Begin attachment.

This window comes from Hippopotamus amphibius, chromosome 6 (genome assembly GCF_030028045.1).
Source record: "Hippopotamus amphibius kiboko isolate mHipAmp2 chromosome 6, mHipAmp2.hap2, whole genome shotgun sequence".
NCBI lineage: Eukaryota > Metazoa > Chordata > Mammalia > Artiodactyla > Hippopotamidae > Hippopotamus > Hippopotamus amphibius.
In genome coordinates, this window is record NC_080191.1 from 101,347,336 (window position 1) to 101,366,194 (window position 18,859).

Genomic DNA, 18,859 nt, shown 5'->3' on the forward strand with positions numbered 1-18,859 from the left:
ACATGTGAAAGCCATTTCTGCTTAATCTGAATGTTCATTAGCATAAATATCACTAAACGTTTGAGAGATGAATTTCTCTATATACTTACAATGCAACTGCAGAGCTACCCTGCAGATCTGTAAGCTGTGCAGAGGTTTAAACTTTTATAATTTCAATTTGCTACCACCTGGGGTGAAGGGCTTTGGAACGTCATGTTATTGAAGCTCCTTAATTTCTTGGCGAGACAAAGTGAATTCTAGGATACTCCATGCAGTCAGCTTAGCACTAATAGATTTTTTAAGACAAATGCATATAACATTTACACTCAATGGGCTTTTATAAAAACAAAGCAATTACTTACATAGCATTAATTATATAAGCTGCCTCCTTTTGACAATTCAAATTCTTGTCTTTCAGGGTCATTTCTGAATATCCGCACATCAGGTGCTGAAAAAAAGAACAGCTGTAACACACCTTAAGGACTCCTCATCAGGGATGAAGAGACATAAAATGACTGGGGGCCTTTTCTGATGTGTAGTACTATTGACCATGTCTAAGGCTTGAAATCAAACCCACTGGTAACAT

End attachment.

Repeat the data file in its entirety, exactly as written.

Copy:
This window comes from Hippopotamus amphibius, chromosome 6 (genome assembly GCF_030028045.1).
Source record: "Hippopotamus amphibius kiboko isolate mHipAmp2 chromosome 6, mHipAmp2.hap2, whole genome shotgun sequence".
NCBI lineage: Eukaryota > Metazoa > Chordata > Mammalia > Artiodactyla > Hippopotamidae > Hippopotamus > Hippopotamus amphibius.
In genome coordinates, this window is record NC_080191.1 from 101,347,336 (window position 1) to 101,366,194 (window position 18,859).

Genomic DNA, 18,859 nt, shown 5'->3' on the forward strand with positions numbered 1-18,859 from the left:
ACATGTGAAAGCCATTTCTGCTTAATCTGAATGTTCATTAGCATAAATATCACTAAACGTTTGAGAGATGAATTTCTCTATATACTTACAATGCAACTGCAGAGCTACCCTGCAGATCTGTAAGCTGTGCAGAGGTTTAAACTTTTATAATTTCAATTTGCTACCACCTGGGGTGAAGGGCTTTGGAACGTCATGTTATTGAAGCTCCTTAATTTCTTGGCGAGACAAAGTGAATTCTAGGATACTCCATGCAGTCAGCTTAGCACTAATAGATTTTTTAAGACAAATGCATATAACATTTACACTCAATGGGCTTTTATAAAAACAAAGCAATTACTTACATAGCATTAATTATATAAGCTGCCTCCTTTTGACAATTCAAATTCTTGTCTTTCAGGGTCATTTCTGAATATCCGCACATCAGGTGCTGAAAAAAAGAACAGCTGTAACACACCTTAAGGACTCCTCATCAGGGATGAAGAGACATAAAATGACTGGGGGCCTTTTCTGATGTGTAGTACTATTGACCATGTCTAAGGCTTGAAATCAAACCCACTGGTAACAT